The following is a summary of an article published on CNBC.com:
- With help from a government loan program for small businesses, small businesses are buying their own office space.
- The amount of small businesses loans under this program rose at an annual rate of 16 percent in the three years after the end of the recession in 2009 to $4.45 billion, according to the Small Business Administration.
- Commercial real estate prices are down 30 percent from the peak nationally.
- Government-backed loans allow business owners to put up a down payment of just 10 percent, compared with the 25 percent to 40 percent demanded in a commercial property loan.
- The qualification for SBA loans generally require that the business have less than $5 million in income and fewer than 500 employees.
- The loans are typically for 20 years — compared with the standard 30 years for most fixed-rate home loans — and come with interest rates that are slightly below market rates.
- Commercial property prices have become very attractive, says Walter Page, a director of research at PPR, a division of CoStar Group, a commercial real estate data company.
- “There is an abnormal amount of opportunity now — if people want to buy, or fix and renovate, now is the time,” Page says.
See full article here.
By Ruth Mantell
WASHINGTON (MarketWatch) – Mortgage rates hit record lows in the week ending June 7, with the 30-year fixed-rate mortgage average declining to 3.67% from 3.75% in the prior week, Freddie Mac said Thursday in its weekly report. These data go back to 1971. The rate was 4.49% a year earlier. To obtain the latest 30-year rate, payment of an average 0.7 point was required, according to Freddie, a buyer of residential mortgages. “Fixed mortgage rates reached new record lows for the sixth consecutive week as long-term Treasury bond yields declined further following downwardly revised economic growth and job creation data,” said Frank Nothaft, Freddie Mac’s chief economist. The 15-year fixed-rate mortgage also hit a record low in the most recent week, falling to 2.94% from 2.97% in the prior week. These data go back to 1991. Meanwhile, the average rate on the 5-year Treasury-indexed hybrid adjustable-rate mortgage remained at 2.84%. The 1-year Treasury-indexed ARM rose to 2.79% from 2.75%.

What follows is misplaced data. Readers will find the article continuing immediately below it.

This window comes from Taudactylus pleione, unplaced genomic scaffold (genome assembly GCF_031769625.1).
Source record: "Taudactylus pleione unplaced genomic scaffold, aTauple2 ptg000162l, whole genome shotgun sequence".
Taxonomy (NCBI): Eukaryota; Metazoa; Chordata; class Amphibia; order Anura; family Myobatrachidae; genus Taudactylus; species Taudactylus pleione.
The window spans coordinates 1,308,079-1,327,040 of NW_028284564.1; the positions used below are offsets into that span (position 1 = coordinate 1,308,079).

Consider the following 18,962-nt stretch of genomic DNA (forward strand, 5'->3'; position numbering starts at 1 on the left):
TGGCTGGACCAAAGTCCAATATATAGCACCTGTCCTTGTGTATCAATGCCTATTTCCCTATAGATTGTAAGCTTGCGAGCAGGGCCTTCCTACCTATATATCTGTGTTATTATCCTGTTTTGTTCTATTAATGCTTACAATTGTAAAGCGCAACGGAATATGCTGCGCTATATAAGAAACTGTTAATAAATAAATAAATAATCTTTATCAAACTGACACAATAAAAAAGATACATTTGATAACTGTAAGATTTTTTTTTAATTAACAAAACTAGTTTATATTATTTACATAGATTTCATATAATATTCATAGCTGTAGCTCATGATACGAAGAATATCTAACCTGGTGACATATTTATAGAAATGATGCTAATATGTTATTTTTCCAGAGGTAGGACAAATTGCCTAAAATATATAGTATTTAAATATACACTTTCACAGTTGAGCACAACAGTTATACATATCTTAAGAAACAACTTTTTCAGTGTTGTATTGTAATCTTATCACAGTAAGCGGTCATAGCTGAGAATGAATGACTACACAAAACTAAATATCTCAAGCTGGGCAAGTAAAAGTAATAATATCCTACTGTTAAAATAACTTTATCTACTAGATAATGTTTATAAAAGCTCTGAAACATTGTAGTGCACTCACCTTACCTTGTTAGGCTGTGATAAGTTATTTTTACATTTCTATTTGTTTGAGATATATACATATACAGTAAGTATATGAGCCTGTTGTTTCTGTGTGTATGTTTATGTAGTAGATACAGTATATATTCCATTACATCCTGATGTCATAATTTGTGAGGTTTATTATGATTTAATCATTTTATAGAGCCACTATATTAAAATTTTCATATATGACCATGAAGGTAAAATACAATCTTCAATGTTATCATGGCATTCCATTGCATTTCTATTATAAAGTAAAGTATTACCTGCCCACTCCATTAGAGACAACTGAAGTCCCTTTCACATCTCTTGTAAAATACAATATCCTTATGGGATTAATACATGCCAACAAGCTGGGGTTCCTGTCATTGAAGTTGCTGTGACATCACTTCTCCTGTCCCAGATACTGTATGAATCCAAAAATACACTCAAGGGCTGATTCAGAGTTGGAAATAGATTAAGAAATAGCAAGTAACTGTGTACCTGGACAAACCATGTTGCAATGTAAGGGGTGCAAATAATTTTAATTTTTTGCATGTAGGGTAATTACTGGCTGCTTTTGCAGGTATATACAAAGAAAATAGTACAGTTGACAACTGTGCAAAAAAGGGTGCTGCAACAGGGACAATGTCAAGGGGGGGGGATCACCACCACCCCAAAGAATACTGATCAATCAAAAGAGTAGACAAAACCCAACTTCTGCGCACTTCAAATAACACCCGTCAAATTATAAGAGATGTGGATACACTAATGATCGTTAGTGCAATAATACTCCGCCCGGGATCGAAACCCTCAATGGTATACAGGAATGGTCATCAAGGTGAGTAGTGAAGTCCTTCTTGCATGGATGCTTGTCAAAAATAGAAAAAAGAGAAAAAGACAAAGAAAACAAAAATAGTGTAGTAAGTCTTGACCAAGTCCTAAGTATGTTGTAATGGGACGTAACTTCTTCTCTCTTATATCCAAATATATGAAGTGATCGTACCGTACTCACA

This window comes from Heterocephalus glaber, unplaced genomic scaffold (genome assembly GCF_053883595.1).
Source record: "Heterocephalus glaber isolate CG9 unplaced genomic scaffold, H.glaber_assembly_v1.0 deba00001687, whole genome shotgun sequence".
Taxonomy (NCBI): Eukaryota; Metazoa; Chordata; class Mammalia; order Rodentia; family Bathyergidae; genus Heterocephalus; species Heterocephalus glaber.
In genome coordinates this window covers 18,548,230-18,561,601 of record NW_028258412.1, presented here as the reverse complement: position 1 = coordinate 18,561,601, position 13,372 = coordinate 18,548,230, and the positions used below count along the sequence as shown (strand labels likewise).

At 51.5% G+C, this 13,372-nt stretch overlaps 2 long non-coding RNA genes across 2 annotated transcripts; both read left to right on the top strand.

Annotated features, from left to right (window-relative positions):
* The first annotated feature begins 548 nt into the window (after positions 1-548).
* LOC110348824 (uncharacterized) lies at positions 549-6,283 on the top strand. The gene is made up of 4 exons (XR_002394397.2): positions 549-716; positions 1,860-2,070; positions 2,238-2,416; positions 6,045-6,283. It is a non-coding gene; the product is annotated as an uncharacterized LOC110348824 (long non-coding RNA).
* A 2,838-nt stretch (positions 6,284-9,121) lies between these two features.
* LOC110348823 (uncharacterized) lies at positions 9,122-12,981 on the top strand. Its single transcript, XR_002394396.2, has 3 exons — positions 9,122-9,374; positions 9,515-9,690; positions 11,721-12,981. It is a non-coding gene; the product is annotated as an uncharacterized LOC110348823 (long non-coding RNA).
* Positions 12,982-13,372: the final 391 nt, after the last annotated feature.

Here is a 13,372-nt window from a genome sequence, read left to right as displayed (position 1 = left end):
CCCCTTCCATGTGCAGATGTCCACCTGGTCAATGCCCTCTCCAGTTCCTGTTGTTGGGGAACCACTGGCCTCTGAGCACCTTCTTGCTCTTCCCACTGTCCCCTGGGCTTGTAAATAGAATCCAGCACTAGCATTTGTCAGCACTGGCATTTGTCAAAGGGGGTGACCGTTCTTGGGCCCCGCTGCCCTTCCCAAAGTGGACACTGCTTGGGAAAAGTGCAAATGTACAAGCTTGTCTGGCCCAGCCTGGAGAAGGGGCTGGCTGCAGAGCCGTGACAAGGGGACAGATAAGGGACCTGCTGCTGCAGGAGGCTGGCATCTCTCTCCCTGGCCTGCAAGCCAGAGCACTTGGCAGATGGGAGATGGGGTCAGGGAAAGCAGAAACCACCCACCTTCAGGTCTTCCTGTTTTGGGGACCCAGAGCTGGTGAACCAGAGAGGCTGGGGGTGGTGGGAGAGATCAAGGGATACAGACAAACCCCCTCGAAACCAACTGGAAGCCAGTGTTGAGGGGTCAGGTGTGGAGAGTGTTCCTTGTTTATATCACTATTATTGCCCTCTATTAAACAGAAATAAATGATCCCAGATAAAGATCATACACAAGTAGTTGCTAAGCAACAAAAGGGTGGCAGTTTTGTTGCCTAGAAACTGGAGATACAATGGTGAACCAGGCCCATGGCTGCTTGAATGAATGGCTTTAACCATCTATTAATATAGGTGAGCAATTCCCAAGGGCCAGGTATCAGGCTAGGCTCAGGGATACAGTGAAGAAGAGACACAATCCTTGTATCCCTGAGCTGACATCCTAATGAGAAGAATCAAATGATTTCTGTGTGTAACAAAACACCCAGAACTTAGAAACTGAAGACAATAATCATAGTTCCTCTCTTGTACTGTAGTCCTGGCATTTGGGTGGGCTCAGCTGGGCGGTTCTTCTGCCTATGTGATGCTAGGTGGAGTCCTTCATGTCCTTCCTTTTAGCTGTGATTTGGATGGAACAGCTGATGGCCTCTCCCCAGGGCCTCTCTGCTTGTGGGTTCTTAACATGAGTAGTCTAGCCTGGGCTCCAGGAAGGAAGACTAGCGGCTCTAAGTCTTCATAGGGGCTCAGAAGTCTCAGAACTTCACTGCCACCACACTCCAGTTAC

Source via HAR
Below is a synopsis of this article by Mark Heschmeyer of CoStar
Five Years After the Onset of the Great Recession, Banks Are Ready To Venture Back in to Commercial Real Estate
- For the first time in five years, a majority of banks are finally talking about their ability to grow their loan portfolios.
- Up until the fourth quarter of 2011, non-performing commercial mortgage and construction loans were still increasing notably. And indeed, for many banks, they are still going up, but at moderating rates. So there is still a note of caution from bankers.
- “Because the financial condition of many of our borrowers has suffered over the last several years, we expect to continue to see downgrades within the portfolio into an extended recovery as a play,” said Daryl D. Moore, executive vice president and chief credit officer of Old National Bancorp. “This will be especially true in the commercial real estate portfolio where capital and liquidity continued to be an issue for many of our clients.”